It can be tough to feel inspired when you're thrown back into (or continue to remain in) a 40-hour workweek that isn't flexible. Luckily, we can create better working options (and a happier life in general) for mamas, but we're going to have to do it ourselves, starting with our mindset.

Here are nine phrases we can tell ourselves to be productive and efficient mamas:

1. "My kids come first, but so do I."

It's okay to carve out time that's just for you, whether that means quiet time alone, meeting up with a friend or signing up for a class. At the end of the day, a happy, fulfilled mama leads to happier kids.

2. "My kids are young, but I can still achieve my goals."

If you want to start your own business, or move to another country or accept that promotion, do it now. Only you know when it's the right time, but it's a myth that your motherly duties require you to wait until your kids graduate from college before you can start doing what inspires you.

3. "It's never too late to make a change."

Maybe you invested time and money to get a degree, and you're afraid of veering off-course to do something you really love that's completely unrelated. Or maybe you're intimidated about rejoining the workforce after taking a break to raise kids. I've seen over and over that it's never too late to find out what happens when you follow your passion.

4. "I'm not ready yet, but I will be."

What does "ready" look like? Spoiler: you won't be ready for every challenge that comes your way. But that's okay. Figuring it out as you go is the only way to learn when you're in uncharted waters. Not feeling ready means you have some self-awareness about your weaknesses, and that's a great place to start. When you embrace the unknown, you learn more about yourself and will likely have a lot of fun along the way.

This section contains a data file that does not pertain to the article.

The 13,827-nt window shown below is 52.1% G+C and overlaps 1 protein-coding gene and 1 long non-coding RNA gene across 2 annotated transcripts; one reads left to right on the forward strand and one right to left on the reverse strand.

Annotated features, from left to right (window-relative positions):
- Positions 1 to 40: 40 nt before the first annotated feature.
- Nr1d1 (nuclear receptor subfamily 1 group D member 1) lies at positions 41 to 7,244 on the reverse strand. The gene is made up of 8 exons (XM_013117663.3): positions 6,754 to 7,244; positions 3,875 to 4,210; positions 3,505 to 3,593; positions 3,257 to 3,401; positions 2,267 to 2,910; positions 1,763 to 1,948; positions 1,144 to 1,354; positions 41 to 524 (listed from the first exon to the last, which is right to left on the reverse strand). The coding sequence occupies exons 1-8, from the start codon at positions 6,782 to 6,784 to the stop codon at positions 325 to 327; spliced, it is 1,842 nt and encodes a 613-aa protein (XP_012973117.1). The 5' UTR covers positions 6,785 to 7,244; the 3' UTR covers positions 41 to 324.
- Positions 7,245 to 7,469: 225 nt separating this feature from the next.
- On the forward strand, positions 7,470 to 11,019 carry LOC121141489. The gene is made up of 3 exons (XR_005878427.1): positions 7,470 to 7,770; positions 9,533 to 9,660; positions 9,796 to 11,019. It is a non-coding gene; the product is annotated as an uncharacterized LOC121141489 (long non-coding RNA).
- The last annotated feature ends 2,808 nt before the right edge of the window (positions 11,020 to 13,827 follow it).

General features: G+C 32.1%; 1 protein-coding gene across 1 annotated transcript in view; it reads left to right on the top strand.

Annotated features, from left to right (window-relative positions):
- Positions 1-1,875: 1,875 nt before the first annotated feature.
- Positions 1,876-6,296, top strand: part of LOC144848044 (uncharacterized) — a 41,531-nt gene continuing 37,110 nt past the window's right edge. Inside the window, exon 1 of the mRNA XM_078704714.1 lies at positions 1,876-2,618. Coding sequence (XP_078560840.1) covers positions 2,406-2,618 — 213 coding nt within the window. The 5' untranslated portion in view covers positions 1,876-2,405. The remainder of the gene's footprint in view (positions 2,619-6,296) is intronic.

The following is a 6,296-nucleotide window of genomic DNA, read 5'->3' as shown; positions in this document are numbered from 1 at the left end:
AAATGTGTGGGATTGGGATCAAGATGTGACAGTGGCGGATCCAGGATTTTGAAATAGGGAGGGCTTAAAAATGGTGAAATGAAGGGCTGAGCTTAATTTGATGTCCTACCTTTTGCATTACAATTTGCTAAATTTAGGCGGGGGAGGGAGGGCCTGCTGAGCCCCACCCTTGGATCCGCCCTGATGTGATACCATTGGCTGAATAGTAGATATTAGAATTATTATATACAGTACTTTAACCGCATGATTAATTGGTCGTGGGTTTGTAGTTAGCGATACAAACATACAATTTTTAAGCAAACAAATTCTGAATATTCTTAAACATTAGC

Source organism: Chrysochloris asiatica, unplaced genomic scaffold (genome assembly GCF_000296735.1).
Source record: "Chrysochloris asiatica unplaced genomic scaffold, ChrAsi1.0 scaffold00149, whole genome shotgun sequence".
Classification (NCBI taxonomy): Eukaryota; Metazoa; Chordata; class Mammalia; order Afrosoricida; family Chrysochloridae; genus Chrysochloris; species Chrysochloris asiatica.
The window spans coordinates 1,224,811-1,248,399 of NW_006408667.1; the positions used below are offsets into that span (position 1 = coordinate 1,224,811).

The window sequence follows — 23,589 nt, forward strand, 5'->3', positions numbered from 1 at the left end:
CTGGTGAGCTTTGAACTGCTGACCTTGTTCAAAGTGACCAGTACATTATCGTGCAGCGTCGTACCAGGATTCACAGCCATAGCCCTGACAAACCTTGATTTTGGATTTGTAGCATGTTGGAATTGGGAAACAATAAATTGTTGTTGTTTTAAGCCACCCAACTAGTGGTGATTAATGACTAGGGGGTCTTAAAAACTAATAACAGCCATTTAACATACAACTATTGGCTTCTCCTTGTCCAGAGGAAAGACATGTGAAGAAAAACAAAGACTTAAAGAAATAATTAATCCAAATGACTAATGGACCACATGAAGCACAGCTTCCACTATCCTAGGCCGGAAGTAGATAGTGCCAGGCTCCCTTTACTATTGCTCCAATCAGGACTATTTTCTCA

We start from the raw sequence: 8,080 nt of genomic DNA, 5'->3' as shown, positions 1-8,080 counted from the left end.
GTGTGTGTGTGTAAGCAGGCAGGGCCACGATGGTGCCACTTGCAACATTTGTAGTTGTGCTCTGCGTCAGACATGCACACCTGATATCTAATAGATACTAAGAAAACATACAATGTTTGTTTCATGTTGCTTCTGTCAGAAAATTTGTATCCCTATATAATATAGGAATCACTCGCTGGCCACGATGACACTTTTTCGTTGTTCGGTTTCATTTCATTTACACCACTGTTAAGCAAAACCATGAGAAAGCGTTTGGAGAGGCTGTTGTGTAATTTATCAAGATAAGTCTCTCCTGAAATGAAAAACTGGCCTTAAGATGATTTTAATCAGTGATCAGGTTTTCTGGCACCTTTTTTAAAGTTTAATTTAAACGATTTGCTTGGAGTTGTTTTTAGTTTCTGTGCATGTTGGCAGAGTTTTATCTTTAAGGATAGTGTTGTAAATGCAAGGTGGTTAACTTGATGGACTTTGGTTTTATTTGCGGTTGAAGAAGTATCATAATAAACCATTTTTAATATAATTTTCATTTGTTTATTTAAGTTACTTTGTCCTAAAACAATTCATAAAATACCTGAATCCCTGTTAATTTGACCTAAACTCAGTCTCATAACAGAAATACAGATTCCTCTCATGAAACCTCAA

5. "I can do it all...with help."

Mothers are superhero multi-taskers, but doing it all can have a negative impact on your life and relationships over time. Establishing boundaries is key to a happy, healthy life. At work, giving someone else an opportunity to shine shows that you're a team player, not just in it for yourself. This applies to your children, too. You know what your kids are capable of and can help them build confidence by giving them responsibility.

When we're honest and open about our struggles, it draws people in. Leaning on a community will lighten the load and deepen your relationships with the ones you let in. Use Facebook groups and social media to find your village. Find your village today.

6. "I'm okay just the way I am."

People may look very polished and shiny when they post photos on Facebook or Instagram, but that doesn't tell the whole story. Comparing yourself to others is not helpful; you have to find what works for you and block out the rest. If it works for you, then you're doing it right.

7. "I have to leave early to take my kid to __________."

If you're leaving work early because your daughter's ballet recital is important to you, own that, and don't apologize, because you're not alone.

8. "I will be present in every moment."

I know it's tempting to check your phone while you're watching your kids on the playground, but dividing your attention doesn't make you more productive. Moms are awesome multi-taskers, but give your full attention and be present wherever you are. Whether at work or with your kids, quality is more important than quantity.

9. "I am good enough."

If you're having a moment of self-criticism, stop and ask yourself: Would I say this to a friend? If you would never utter bad words to someone else, don't say these things over yourself Be kind and give yourself the benefit of the doubt. You are good enough.

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Learn + Play